On 8 Aug at 0400 hours we were taken by lorry to PARIS and were accommodated in a room at the Gare de L'Est.

 

At 2000 hours on 9 Aug I climbed out of a window of the room and began to climb down the outside wall. A party of German troops came along the road beneath the window and I had to climb back into the room. I made a similar attempt shortly afterwards but the same thing happened. We were then moved to another room.

 

On 10 Aug at 2200 hours we were put into a railway carriage in the station. Eight men were locked in each compartment and guards patrolled the corridor. There were machine guns in the compartments at each end of the carriages. The carriage was shunted for about an hour and a half before we left the marshalling yards. About 1000 hours on 11 Aug the trained stopped beside a wood and at 1100 hours it was attacked by Lightning aircraft. Just before the attack the air raid alarm sounded and we were ordered to lie on the floor and not to move. Troops and civilians who were travelling in the train and our guards took shelter in the wood.

 

When one of the P/W looked out of a window he was fired at. The guards returned to the train at 1300 hours.

 

The Ps/W held a discussion and it was decided by a majority vote that we ought to give our parole in the event of subsequent attacks from the air. We signed a statement to that effect.

 

At 1400 hours the train resumed its journey but stopped in open country about an hour later. We remained there until 1200 hours on 12 Aug when we again began to move. During this period there were two air raid alarms and we were permitted to leave the train and take cover.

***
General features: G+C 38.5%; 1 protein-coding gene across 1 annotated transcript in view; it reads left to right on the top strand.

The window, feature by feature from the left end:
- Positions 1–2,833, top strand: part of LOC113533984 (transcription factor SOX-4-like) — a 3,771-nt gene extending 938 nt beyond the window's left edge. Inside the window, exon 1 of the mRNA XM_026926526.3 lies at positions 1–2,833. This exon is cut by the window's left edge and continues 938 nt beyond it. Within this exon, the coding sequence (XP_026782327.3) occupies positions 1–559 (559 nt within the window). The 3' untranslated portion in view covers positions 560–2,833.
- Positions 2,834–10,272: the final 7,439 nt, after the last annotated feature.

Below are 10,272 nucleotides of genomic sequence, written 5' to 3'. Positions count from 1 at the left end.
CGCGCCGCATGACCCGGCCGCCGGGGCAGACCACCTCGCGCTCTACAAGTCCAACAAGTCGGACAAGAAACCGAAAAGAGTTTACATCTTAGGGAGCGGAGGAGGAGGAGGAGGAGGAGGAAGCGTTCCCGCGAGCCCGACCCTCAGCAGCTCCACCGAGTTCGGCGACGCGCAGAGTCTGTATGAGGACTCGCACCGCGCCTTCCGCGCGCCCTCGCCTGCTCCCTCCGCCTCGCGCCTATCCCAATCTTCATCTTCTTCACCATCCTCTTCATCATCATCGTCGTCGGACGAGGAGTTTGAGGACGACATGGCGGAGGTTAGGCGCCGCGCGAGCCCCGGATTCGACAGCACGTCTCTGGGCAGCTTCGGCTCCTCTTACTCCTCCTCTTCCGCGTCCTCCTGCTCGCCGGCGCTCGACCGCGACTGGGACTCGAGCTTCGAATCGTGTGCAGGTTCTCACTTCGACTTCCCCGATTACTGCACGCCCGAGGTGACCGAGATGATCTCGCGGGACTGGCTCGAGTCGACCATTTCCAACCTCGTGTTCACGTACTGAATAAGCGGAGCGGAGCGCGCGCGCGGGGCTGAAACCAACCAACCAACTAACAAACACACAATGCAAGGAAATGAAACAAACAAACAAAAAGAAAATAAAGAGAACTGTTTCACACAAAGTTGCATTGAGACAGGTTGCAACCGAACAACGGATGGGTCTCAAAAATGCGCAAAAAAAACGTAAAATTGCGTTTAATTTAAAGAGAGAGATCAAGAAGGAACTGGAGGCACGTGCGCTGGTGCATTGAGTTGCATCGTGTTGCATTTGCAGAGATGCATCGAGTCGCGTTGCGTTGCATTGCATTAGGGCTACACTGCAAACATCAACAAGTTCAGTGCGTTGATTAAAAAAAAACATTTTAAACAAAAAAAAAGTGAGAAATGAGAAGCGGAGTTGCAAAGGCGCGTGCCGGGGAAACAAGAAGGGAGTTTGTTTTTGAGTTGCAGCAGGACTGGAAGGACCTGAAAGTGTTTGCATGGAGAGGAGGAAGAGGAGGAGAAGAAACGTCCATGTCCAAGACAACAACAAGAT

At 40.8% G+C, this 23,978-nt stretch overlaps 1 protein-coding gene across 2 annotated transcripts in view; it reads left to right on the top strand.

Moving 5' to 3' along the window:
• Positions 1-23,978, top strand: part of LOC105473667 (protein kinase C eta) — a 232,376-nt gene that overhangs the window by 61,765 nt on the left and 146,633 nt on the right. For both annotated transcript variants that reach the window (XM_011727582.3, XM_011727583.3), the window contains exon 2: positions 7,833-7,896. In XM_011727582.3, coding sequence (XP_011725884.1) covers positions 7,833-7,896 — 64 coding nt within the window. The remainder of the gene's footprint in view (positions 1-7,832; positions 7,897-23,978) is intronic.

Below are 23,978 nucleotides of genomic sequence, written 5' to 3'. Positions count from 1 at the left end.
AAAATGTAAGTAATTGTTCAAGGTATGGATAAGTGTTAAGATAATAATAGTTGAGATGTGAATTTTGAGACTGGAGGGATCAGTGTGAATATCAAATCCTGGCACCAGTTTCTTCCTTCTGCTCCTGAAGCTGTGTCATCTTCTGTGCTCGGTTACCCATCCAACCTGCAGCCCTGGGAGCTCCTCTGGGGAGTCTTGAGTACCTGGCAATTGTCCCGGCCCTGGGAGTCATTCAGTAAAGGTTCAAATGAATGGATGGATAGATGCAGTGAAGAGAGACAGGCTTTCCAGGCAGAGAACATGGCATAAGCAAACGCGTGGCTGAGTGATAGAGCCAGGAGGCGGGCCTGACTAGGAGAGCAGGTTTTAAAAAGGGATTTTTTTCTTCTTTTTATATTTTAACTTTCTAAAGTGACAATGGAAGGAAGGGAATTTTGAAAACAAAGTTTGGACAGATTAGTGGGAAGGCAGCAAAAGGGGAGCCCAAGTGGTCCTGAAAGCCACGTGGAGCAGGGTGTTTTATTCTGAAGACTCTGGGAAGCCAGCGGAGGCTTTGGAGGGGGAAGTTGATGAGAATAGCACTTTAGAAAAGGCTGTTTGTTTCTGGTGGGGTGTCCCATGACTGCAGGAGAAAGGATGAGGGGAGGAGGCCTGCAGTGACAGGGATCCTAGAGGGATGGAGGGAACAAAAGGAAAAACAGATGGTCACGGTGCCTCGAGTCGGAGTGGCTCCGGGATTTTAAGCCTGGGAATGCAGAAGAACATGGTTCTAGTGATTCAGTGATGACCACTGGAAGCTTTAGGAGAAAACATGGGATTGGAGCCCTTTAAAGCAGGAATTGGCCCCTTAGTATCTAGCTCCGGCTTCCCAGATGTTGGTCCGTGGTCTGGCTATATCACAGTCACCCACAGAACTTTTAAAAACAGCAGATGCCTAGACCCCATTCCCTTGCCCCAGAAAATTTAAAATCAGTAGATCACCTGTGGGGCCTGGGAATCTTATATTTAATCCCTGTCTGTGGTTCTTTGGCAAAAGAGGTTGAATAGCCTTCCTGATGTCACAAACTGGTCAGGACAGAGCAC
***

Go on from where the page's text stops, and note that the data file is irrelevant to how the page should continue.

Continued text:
We arrived at LAON (Sheet 8, O 01) at 1700 hours and stopped there for about an hour. We then resumed the journey and arrived at REIMS at 2200 hours and remained there until midnight.

 

During the time the train was stopped at REIMS I removed a bar which was across the window of the compartment. There were seven U.S.A.A.F. personnel (names unknown) in the compartment with me. Three of them decided to escape with me and it was arranged that I should go first.

 

At 0500 hours on 13 Aug I jumped out of the railway carriage window near ST SOUPLET-SUR-PY (T 6276). There were woods on either side of the track. I do not think that I was seen leaving the train and I did not see any of the other Ps/W follow me. In accordance with the arrangements made with the others I walked along the railway track following the train for about a mile in order to make contact with those who would follow me out of the window. I then waited for an hour as the other men should have walked towards the place where I jumped. At the end of that time I came to the conclusion that the others had changed their minds, or had been prevented from following me, so I decided to walk across country. I walked S.W. by the sun and at 0800 hours I approached a farm where I was given food, civilian clothes and shelter until 4 Sep.

 

The Allied forces arrived in the vicinity of the farm on 30 Aug and I made contact with them on that day. Owing to transport difficulties I could not be sent back until 4 Sep. On that day I went to an American camp near the farm where I was given medical attention. I was then taken by jeep to REIMS, where I reported to the American Military Police who sent me to the Civil Affairs Officer. I was accommodated in REIMS until 7 Sep when I was taken by a R.A.F. medical officer to DUVY (Sheet 8, S 4582). I was accommodated there until 9 Sep when I was sent to the U.K. by air.